by Alta Zhang

UPDATED November 18, 2015: Project featured in North Carolina State University’s student newspaper, Technician. Read the article here.

A Wired! Lab student project is currently being featured on the Oxford Archaeology website in connection with excavations being undertaken at Westgate in Oxford, UK. The project contains various research and an animated film. This film, as a main output of this project, is featured in the Open Day for Oxford Archaeology Westgate Excavation, exhibiting the Buildings of Grey and Black friars in a visual and digital way. For more information, please visit the page of Westgate Excavation in Oxford.

Created by Jim Knowles (Grad ’09) and Michal Koszychi (Trinity ’09), “Great Houses Make Not Men Holy: Mendicant Architecture in Medieval Oxford” is an animated film about the medieval Franciscan and Dominican foundations in Oxford. By using a sixteenth-century map with later added 3D model and digital reconstructions, the project combines multifaceted scholarship to visualize the historical vicissitude between 1220s and 1530s. The project grew out of a collaboration between the two authors and Wired Digital Visualization Training Program at Duke University.

The animated film is available on the project’s website with an overview of the research work about the architectural and topographical features. In the film, a 3D reconstruction is presented, and a timeline is provided for better understandings the chronological development of Franciscan and Dominican churches. Various textual and illuminated sources from different time periods are combined, analyzed and visualized.

 

Digital Thinking & Art History: Re-Imagining Teaching, Research, & the Museum

September 29, 2015
Collision Space (Smith Warehouse, Bay 10, 2nd Floor, A266)

12:00-1:00PM
Elizabeth BaltesCaroline BruzeliusHannah JacobsTimothy SheaMariano Tepper

Intermezzo is an event series sponsored by the Art, Art History and Visual Studies department. The series enables graduate students and faculty to present ongoing projects to one another in an informal setting.

The September 29th Intermezzo will feature members of the Wired! Lab discussing their experiences using digital methods in teaching and research. Caroline Bruzelius and Hannah Jacobs will speak about the use of spatiotemporal visualization to create an interactive course syllabus. Elizabeth Baltes and Timothy Shea will discuss the affordances digital tools have lent to their research. Mariano Tepper will demonstrate components of The Lives of Things project’s newest digital exhibition at the Nasher, which digitally recolors medieval statues as they may have initially appeared at the time of their creation.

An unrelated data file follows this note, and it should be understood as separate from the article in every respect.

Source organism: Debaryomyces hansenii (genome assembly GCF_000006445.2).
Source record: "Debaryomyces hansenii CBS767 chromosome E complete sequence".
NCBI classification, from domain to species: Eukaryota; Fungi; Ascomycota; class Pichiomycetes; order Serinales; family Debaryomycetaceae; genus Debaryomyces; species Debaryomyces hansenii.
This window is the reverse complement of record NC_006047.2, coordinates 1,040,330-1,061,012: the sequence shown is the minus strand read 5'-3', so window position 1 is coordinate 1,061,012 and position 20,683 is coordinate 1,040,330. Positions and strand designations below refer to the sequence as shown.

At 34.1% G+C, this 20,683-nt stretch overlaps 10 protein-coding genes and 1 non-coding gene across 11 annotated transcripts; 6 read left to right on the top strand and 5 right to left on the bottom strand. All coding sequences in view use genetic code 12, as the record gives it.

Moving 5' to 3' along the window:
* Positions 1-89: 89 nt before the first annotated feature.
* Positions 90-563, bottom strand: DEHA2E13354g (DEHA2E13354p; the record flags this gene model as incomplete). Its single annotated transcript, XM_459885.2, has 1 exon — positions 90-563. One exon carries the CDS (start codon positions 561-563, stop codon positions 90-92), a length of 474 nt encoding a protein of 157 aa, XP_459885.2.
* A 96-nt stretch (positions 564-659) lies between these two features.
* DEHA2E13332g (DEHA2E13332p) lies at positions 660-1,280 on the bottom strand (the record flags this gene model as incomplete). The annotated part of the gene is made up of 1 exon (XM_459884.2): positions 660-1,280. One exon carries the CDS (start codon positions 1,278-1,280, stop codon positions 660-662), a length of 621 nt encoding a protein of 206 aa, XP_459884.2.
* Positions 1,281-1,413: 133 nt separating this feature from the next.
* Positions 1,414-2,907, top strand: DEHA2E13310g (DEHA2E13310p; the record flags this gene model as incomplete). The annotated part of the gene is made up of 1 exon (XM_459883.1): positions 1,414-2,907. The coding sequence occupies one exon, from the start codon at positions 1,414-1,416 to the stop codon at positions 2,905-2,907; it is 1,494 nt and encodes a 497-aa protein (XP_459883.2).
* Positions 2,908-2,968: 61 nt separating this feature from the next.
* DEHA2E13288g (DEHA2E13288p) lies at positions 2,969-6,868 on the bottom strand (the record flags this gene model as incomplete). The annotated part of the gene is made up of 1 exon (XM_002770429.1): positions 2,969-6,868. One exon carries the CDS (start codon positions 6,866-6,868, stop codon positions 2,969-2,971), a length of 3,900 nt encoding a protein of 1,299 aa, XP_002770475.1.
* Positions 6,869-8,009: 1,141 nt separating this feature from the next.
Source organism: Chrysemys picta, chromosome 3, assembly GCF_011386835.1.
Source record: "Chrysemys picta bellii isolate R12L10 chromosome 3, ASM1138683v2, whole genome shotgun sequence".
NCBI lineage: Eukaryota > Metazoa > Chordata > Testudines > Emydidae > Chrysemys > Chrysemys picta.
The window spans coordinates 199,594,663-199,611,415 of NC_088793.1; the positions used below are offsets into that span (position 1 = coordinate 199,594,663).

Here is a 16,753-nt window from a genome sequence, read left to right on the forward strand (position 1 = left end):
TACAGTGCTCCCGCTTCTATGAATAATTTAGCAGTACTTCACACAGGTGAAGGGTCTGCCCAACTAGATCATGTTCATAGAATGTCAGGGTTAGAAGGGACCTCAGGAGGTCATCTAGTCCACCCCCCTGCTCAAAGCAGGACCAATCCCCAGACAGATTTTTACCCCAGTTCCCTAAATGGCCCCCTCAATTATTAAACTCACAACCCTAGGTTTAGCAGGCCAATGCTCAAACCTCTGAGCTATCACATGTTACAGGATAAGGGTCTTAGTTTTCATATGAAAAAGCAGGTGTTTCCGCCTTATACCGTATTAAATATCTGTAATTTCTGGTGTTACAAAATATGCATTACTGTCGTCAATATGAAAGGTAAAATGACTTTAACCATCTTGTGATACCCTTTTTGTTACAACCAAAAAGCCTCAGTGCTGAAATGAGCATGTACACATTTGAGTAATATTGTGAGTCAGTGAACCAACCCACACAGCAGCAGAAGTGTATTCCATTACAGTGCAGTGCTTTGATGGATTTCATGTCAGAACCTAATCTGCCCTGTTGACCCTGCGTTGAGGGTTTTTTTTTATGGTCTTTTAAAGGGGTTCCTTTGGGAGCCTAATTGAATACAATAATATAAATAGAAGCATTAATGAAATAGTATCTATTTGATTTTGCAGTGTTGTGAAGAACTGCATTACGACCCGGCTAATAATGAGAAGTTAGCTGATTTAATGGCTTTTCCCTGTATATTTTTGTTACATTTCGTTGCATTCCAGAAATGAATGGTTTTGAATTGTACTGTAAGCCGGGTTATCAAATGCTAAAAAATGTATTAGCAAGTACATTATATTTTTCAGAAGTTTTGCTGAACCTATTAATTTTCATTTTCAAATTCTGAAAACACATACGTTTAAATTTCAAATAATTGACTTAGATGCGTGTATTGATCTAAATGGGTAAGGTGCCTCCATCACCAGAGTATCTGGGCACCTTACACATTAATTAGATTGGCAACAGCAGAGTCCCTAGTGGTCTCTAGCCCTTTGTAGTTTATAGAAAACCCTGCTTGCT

Nasher10 Homecoming to feature Lives of Things

October 4, 2015
Nasher Museum of Art

12:00-4:00PM
Caroline Bruzelius, Mark Olson, Guillermo Sapiro, Mariano Tepper

UPDATE: Read a recap of the event.

The Wired! Lab’s Lives of Things, a project co-led by Caroline Bruzelius, Mark Olson, Guillermo Sapiro, and Mariano Tepper, will be featured as part of the Nasher Museum of Art’s Homecoming event Sunday, October 4th, from 12:00-4:00p.m. Over the summer, the Nasher’s permanent exhibition gallery was renovated to create a space better suited to sharing with the public the museum’s fine permanent collection. The Homecoming celebrates the reopening of the permanent exhibit and features projects such as the Lives of Things, which digitally augments the Nasher’s permanent collection to provide visitors with new ways to understand artifacts’ original context. The mobile application that will be featured with the permanent collection this academic year enables visitors to digitally recolor medieval statues as they may have been painted at the time of their creation.

The Lives of Things’ faculty and postdoctoral leaders will speak about the project as part of the premiere of the Nasher’s new speaking series, NED Talks (Nasher, Education, Duke). More information about the public event can be gathered from the Save the Date below.